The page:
His concern is with ‘social puritanism’: with the ‘interpenetration’ of the ‘material and ideological causes’ of the Puritan Revolution. Puritanism, he maintains, was a response to the social and economic polarisation which occurred in Elizabethan and early Stuart England, and above all to the contrast between the growing (if precarious) prosperity of people who were economically independent and the conspicuous poverty and unemployment among the rest. Puritan preachers assured the prosperous that the saints could expect material as well as spiritual success (a claim also made by J.T. Cliffe, although the evidence seems to me ambiguous). Predestinarianism, thinks Hunt, afforded a justification, not of anything so dynamic – or anachronistic – as capitalism (‘we are not dealing with Victorian Lancashire’), but of steady agricultural profit-making. It also allayed the pangs of conscience brought on by the evidence of destitution, while sanctioning a programme of social control, or, as Hunt calls it, a ‘culture of discipline’, against those sexual and alcoholic pleasures which were deemed responsible for overpopulation and economic distress.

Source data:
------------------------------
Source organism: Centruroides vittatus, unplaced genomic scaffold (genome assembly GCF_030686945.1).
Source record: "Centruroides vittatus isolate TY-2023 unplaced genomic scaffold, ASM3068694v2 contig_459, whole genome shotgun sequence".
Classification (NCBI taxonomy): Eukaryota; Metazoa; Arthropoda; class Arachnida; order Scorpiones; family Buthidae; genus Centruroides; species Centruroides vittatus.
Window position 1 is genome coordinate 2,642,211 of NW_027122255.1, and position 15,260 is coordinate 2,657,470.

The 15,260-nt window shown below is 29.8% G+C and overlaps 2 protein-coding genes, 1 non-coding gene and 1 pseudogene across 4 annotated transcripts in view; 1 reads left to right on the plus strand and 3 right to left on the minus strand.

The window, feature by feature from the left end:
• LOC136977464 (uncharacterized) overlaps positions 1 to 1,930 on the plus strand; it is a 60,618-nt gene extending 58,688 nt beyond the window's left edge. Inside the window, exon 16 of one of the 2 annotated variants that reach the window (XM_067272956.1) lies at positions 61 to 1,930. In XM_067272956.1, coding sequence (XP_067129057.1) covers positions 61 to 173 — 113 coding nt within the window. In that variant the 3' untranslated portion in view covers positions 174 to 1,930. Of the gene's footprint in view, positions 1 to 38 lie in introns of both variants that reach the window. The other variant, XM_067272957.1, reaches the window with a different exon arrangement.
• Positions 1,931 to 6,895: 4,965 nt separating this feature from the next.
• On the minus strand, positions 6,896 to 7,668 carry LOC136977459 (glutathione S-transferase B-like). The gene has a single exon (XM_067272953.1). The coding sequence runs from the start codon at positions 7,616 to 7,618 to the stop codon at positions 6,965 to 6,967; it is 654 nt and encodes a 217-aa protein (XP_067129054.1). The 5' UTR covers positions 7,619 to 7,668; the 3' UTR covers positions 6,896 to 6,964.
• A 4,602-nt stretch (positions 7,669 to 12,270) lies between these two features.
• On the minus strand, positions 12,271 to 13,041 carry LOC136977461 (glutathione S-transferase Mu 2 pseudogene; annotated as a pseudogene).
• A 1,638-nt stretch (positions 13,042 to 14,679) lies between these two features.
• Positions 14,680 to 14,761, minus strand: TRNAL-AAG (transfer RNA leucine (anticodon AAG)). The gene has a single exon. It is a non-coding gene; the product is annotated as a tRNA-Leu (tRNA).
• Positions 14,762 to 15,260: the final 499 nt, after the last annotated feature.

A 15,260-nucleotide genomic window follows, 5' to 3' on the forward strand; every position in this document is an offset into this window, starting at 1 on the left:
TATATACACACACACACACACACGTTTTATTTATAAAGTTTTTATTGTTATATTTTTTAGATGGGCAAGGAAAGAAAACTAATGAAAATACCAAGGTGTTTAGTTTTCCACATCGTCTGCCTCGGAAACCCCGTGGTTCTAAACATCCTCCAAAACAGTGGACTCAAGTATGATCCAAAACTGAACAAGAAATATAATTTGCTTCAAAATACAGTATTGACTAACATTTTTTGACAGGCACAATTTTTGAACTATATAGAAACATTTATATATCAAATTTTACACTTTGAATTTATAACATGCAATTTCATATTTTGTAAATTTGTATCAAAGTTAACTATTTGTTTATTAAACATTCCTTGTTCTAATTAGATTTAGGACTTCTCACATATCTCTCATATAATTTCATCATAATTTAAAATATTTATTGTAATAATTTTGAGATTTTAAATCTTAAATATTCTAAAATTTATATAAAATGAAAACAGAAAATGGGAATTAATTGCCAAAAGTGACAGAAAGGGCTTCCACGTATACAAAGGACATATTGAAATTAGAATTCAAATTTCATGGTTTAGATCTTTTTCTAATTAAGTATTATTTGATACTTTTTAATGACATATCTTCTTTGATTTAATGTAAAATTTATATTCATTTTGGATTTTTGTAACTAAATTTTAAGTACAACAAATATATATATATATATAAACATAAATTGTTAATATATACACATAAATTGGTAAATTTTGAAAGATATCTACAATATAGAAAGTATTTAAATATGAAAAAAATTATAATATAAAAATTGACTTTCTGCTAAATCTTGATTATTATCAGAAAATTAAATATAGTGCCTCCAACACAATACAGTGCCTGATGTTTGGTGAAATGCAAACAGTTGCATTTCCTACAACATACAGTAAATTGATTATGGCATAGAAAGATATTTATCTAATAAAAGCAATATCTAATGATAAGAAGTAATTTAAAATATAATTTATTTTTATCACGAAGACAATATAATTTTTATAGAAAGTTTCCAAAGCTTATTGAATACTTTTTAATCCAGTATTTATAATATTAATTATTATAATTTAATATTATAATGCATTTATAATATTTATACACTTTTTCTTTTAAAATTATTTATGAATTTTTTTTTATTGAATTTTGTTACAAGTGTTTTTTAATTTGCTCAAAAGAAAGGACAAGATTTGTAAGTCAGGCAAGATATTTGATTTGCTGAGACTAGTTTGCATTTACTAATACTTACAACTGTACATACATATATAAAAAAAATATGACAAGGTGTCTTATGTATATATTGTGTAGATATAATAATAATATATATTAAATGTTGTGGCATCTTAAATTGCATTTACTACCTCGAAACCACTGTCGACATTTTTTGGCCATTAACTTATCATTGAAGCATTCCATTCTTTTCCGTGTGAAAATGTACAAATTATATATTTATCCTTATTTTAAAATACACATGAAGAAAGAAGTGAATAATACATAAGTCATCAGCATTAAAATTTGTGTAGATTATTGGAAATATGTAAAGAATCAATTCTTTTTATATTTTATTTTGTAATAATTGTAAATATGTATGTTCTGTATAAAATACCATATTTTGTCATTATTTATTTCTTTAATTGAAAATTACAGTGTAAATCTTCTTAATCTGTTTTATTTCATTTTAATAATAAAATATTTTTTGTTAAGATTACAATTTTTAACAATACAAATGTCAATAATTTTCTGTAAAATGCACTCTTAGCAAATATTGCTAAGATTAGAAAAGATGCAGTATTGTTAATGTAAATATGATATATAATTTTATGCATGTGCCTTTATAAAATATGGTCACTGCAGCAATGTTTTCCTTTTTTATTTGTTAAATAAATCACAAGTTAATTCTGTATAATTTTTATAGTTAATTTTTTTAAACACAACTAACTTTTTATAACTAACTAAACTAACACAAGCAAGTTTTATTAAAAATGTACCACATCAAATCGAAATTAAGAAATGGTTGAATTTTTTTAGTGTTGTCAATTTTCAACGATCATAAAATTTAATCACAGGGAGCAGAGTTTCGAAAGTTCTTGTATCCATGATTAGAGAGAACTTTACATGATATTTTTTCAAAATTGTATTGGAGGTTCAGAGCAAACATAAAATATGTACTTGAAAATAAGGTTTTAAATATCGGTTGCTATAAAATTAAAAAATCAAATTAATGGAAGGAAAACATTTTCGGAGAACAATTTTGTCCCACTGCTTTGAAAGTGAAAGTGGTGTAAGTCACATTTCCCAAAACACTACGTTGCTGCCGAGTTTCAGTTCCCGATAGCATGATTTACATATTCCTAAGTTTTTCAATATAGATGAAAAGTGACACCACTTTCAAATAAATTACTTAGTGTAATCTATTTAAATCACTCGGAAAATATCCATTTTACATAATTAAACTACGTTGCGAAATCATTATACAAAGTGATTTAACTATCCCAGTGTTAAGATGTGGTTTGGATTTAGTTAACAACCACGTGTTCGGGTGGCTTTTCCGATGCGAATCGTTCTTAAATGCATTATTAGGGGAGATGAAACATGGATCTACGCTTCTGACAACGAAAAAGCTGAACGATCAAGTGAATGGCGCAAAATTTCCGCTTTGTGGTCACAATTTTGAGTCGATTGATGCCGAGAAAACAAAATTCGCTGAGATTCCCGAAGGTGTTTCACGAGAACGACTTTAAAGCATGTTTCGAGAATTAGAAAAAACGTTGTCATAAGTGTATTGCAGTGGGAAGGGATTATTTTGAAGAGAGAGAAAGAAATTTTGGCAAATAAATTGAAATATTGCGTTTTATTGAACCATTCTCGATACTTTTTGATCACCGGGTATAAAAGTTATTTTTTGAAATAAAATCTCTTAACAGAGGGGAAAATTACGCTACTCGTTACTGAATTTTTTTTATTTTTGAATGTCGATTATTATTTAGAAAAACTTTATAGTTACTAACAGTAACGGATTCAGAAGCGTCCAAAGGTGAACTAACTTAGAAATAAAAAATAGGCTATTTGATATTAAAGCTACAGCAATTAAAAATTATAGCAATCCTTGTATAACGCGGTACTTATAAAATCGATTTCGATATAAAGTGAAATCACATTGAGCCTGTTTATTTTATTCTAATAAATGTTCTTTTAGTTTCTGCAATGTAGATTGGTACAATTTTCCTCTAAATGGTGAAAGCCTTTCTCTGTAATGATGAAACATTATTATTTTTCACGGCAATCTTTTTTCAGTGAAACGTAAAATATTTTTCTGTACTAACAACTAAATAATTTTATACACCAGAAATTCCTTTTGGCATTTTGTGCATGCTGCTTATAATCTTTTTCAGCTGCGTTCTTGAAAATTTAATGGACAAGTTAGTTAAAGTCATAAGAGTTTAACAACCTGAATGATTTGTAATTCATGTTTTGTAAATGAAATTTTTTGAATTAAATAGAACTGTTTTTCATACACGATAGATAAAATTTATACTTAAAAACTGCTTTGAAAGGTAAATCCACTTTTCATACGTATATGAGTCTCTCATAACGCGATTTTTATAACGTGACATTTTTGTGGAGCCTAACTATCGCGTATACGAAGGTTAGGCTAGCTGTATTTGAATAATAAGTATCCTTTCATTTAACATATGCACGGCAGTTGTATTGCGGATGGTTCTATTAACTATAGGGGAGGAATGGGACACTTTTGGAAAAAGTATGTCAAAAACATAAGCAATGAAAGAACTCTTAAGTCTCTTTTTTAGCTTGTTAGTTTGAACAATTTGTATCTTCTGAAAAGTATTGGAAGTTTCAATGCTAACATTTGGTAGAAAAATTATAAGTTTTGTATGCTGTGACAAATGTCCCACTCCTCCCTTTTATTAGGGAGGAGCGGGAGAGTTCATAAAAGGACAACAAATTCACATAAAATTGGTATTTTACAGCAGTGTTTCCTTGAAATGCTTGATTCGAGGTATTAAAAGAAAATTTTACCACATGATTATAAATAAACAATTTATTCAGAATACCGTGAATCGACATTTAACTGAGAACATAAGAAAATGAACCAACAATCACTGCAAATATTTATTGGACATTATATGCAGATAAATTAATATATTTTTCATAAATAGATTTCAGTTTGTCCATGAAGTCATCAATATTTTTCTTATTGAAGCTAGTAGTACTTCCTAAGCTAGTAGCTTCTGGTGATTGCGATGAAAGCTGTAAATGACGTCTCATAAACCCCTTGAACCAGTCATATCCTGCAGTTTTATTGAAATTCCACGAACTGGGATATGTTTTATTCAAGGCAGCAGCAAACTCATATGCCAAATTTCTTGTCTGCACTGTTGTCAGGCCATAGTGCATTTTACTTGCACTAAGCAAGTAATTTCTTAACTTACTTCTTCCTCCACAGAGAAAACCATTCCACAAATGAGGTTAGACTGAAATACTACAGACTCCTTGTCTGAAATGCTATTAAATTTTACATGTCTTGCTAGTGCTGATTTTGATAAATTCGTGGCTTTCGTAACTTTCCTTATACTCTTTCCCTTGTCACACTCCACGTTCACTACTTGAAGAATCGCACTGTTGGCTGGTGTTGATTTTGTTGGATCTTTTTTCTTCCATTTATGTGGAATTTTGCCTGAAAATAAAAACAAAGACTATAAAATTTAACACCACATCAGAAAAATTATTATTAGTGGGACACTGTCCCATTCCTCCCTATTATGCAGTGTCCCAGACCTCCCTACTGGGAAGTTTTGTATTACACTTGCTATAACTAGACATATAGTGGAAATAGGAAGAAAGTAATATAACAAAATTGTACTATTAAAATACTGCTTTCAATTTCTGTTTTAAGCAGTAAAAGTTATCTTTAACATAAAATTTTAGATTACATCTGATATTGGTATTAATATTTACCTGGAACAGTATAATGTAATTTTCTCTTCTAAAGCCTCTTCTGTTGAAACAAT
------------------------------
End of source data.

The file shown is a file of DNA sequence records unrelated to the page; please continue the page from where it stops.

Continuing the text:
Hunt’s thesis, although subtler than a bald account must suggest, echoes the social preoccupations of the 1970s and 1980s as clearly as the Marxist view of Puritanism reflected the experience of the 1930s. Even if early Stuart England was as socially polarised as he thinks, his account of the relationship between the rise of Puritanism and the growth of hardship will need chronological refinement. His emphasis on the repressiveness of Puritan morality is certainly welcome. Some writers, rightly anxious to distinguish Puritanism from the 19th-century Nonconformity which has shaped our image of it, have called them ‘as different as wine and vinegar’. Hunt’s attention to Puritanism vinaigrette restores the balance of discussion. Yet there are problems – one of them hinted at in Collinson’s dig, in Godly People, at historians who write ‘as if only the poor and disreputable enjoyed a drink, or the children of the poor a romp on Sundays’. Another is that, as Steig’s book recalls, it was not only Puritans who suppressed drunkenness and bastardy – although what the Laudians aimed to do about them in Essex we can hardly tell, since Hunt, for all his emphasis on religion, evidently finds secular documents more congenial than ecclesiastical ones. If repressive morality was a response to economic problems, it was the response not of an ideology but of a generation: that troubled, sombre generation of the 1620s and 1630s which, when civil war came, was to distribute its anxieties fairly evenly between the two sides. By the time we reach the Essex riots of 1640-2, which helped to gain the county for the Roundhead cause, Hunt’s claims for ‘social puritanism’ are under considerable strain. Just how was it that Puritan ministers, who for decades had threatened sinners with hellfire, were able to rally and direct the looting mobs of drunken weavers?